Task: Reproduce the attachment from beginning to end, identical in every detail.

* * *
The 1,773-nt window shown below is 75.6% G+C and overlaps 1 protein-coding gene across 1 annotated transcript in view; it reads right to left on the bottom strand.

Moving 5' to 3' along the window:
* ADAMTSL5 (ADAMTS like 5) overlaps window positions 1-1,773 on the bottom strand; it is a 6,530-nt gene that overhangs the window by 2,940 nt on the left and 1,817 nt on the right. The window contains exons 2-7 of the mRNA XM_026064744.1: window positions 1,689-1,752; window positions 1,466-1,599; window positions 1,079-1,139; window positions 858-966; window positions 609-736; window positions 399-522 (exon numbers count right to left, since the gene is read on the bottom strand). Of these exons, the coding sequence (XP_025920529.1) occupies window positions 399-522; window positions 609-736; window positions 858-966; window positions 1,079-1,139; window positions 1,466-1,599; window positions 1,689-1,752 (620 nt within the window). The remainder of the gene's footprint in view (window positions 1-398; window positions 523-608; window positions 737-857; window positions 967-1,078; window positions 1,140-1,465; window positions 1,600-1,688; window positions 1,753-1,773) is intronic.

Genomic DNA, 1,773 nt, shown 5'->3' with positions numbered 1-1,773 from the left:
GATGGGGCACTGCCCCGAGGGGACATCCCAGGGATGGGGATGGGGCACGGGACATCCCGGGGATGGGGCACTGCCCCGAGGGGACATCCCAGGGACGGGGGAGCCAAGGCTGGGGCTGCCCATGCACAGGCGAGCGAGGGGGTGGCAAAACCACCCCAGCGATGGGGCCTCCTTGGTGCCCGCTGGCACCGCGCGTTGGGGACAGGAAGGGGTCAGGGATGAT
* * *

The 1,773-nt window shown below is 75.6% G+C and overlaps 1 protein-coding gene across 1 annotated transcript in view; it reads right to left on the bottom strand.

Moving 5' to 3' along the window:
* ADAMTSL5 (ADAMTS like 5) overlaps window positions 1-1,773 on the bottom strand; it is a 6,530-nt gene that overhangs the window by 2,940 nt on the left and 1,817 nt on the right. The window contains exons 2-7 of the mRNA XM_026064744.1: window positions 1,689-1,752; window positions 1,466-1,599; window positions 1,079-1,139; window positions 858-966; window positions 609-736; window positions 399-522 (exon numbers count right to left, since the gene is read on the bottom strand). Of these exons, the coding sequence (XP_025920529.1) occupies window positions 399-522; window positions 609-736; window positions 858-966; window positions 1,079-1,139; window positions 1,466-1,599; window positions 1,689-1,752 (620 nt within the window). The remainder of the gene's footprint in view (window positions 1-398; window positions 523-608; window positions 737-857; window positions 967-1,078; window positions 1,140-1,465; window positions 1,600-1,688; window positions 1,753-1,773) is intronic.

Genomic DNA, 1,773 nt, shown 5'->3' with positions numbered 1-1,773 from the left:
GATGGGGCACTGCCCCGAGGGGACATCCCAGGGATGGGGATGGGGCACGGGACATCCCGGGGATGGGGCACTGCCCCGAGGGGACATCCCAGGGACGGGGGAGCCAAGGCTGGGGCTGCCCATGCACAGGCGAGCGAGGGGGTGGCAAAACCACCCCAGCGATGGGGCCTCCTTGGTGCCCGCTGGCACCGCGCGTTGGGGACAGGAAGGGGTCAGGGATGAT